SF in film and TV
Hollywood, Media, and the Supernatural
CSICOP, the Committee for the Scientific Investigation of Claims of the Paranormal, and the Council for Media Integrity are sponsoring a seminar called ''That's Entertainment! Hollywood, the Media and the Supernatural'' on Saturday, November 14th, at the Los Angeles Renaissance Hotel. Guests include author/entertainer Steve Allen, Justin Gunn, host of Sci-Fi Channel's The Web, and Trey Stokes, a special effects creator whose credits include Starship Troopers. For information call 1-800-634-1610 or email Matt Nisbet.
New York, Radio, and the Movies
Yesterday's New York Times (Sunday Oct. 25th) had several articles of interest:
- This article about the 60th anniversary of Orson Welles's ''The War of the Worlds'' radio production, and the new radio play, co-written by Terry Bisson, that debuts this coming Friday at the Museum of Television and Radio and on the Sci-Fi Channel.
- Stephen Holden writes about Hollywood's exploitation of ''mass culture's rampant 'Touched by an Angel' syndrome'' in such films as Holy Man, City of Angels, What Dreams May Come, Simon Birch, and the forthcoming Meet Joe Black and Jack Frost.
What's disturbing about these films isn't their stories. Who doesn't enjoy a good supernatural yarn with a misty-eyed twist? It's their grandiose air of sanctity that cloys. They are bloated reflections of a narcissistic age obsessed with eternal youth. If love is decreed by magic, you don't have to work at it. All you have to do is gaze into your partner's eyes and "know." If spiritual insight arrives from on high, you don't have to waste precious time in prayer, meditation and study.
- An article by Neal Gabler, ''Molding Our Lives in the Image of Movies'', is adapted from his forthcoming book Life the Movie: How Entertainment Conquered Reality (Knopf).
[W]hat really seemed to illustrate how rapidly personal life was advancing toward theater was the advent of a new profession: self-styled "life coaches," reportedly 1,500 of them as of last year, who advise clients on how to reorient their lives to reach what one coach calls fulfillment but what someone else might call a happy ending. What the coaches do, along with routine ego boosting, is replot the client's life. They tell him how he should organize his time, how he should deal with business matters, whether or not he should host a party or take a trip. "It's like painting a canvas for a 'life assignment,' "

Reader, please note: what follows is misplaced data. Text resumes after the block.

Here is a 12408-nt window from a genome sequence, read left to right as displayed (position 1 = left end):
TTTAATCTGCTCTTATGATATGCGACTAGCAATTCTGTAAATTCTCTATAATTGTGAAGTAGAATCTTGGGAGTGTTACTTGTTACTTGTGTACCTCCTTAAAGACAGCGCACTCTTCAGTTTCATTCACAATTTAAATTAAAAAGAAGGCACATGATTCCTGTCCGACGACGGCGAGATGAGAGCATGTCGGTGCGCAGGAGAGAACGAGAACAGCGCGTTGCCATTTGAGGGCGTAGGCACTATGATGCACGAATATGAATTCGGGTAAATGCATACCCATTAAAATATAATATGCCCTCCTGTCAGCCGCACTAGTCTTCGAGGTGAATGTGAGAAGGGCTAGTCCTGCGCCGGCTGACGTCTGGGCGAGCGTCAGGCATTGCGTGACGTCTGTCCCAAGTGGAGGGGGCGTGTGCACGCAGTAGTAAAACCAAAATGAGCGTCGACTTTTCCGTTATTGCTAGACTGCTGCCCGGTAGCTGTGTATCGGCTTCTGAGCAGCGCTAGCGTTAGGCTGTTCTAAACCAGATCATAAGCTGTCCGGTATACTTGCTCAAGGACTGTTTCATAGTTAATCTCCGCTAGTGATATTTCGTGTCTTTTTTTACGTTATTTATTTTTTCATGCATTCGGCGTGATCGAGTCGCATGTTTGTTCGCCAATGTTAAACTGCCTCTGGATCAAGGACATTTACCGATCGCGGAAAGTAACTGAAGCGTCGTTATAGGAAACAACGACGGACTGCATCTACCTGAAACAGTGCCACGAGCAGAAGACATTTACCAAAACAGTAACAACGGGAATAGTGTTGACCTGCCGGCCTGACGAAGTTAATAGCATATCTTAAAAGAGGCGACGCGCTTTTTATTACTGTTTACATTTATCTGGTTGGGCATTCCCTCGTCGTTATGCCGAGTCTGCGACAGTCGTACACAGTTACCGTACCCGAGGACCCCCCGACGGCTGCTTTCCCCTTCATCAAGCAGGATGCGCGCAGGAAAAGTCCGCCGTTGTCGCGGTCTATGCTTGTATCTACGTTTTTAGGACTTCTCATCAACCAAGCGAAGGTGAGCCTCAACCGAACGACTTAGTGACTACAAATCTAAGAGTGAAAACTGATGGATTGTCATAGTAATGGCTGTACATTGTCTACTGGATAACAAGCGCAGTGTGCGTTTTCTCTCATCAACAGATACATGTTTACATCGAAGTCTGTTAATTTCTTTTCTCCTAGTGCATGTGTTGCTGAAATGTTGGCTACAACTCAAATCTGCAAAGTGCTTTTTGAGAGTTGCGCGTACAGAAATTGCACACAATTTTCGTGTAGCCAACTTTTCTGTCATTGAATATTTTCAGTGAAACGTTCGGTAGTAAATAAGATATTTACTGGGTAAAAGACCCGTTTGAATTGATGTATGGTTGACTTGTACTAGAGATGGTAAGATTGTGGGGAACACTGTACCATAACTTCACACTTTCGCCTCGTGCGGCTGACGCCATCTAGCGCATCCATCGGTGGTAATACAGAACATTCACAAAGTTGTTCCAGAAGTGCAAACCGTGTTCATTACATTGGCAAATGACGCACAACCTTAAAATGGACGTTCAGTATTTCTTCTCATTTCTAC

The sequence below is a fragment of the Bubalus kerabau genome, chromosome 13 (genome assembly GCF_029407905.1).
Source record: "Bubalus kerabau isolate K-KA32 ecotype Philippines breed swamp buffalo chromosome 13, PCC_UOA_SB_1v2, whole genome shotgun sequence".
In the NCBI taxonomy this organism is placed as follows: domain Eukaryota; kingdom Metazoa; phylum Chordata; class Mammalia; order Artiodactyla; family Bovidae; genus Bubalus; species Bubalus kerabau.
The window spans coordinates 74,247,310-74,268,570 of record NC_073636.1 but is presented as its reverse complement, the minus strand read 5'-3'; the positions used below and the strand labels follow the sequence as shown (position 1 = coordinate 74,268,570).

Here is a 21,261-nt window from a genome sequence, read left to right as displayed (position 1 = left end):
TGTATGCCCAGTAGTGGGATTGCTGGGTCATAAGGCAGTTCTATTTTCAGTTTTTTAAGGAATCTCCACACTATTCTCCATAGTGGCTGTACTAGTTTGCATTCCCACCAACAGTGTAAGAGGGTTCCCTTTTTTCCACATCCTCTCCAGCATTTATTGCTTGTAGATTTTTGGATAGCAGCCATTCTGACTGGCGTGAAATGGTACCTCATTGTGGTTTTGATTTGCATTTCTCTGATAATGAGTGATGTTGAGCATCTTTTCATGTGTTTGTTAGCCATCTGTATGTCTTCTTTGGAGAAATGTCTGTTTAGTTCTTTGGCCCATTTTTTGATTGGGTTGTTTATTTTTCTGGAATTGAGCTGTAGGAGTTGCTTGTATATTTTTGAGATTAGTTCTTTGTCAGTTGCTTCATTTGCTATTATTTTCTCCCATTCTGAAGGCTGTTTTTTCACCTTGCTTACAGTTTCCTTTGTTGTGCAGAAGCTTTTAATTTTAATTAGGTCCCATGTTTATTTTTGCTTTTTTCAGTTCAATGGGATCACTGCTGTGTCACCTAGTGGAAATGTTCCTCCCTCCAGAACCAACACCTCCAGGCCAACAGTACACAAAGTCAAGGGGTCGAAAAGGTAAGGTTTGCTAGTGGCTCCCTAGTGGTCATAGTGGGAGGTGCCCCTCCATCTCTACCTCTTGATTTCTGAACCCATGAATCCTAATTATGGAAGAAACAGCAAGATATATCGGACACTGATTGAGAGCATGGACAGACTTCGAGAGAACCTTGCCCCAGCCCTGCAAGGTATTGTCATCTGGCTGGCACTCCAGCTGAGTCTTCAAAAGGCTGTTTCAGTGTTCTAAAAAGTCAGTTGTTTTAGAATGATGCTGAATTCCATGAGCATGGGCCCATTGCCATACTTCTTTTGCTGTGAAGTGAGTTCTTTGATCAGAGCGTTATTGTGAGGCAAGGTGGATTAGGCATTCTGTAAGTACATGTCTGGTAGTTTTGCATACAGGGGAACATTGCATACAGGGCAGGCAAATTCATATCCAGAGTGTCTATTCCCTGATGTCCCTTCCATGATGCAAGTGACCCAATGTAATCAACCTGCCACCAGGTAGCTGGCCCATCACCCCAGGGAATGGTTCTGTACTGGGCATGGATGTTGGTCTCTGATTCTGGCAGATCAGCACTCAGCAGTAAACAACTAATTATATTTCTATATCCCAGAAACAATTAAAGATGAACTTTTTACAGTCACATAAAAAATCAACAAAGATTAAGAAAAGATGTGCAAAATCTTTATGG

said one coach.
(Mon 26 Oct 98)
Universal Pictures has released the theatrical trailer for Gus Van Sant's remake of Psycho today on the web at www.psychomovie.com. This is the first time a film trailer has been put online before its being shown in theaters. The film opens December 4th.
(Tue 13 Oct 98)
Frankenstein Meets Y2K
Universal Pictures plans a remake of Frankenstein as a computer-generated film aimed for release on Halloween, 2000. The project received a green light when studio executives viewed a 17-second screen test created earlier this year by Industrial Light & Magic. The effects incorporate real human eyes into the computer-generated character.
The new Frankenstein has been scripted by Brent Maddock and S. S. Wilson (who co-wrote 1990's Tremors) and is being co-directed by Maddock and ILM visual effects supervisor Dave Carson. The budget is $80 million.
(Tue 13 Oct 98)
Groening in Space
Matt Groening, the cartoonist-creator of TV's long running animated series The Simpsons, is developing a new animated series for Fox called Futurama, set in 2999. Groening told a group of TV critics in Los Angeles in July that he and his older brother Mark grew up reading science fiction books and magazines.
I love Star Wars and Star Trek and all the variations on them. However, I wanted to do a TV show in which the problems of the universe are not solved by militarism guided by New Age spirituality.
Groening indicated the new series will have the same irreverent pop-culture sensibility as The Simpsons, which has in the course of its 10 years skewered such SF icons as Star Trek and 2001: A Space Odyssey. Futurama is scheduled to debut early in 1999.
(Tue 13 Oct 98)
Previous Media Refractions
August - September:
Eyes and AI
Lord of the Rings film trilogy
Persis Khambatta, 1950 - 1998
Music to time travel by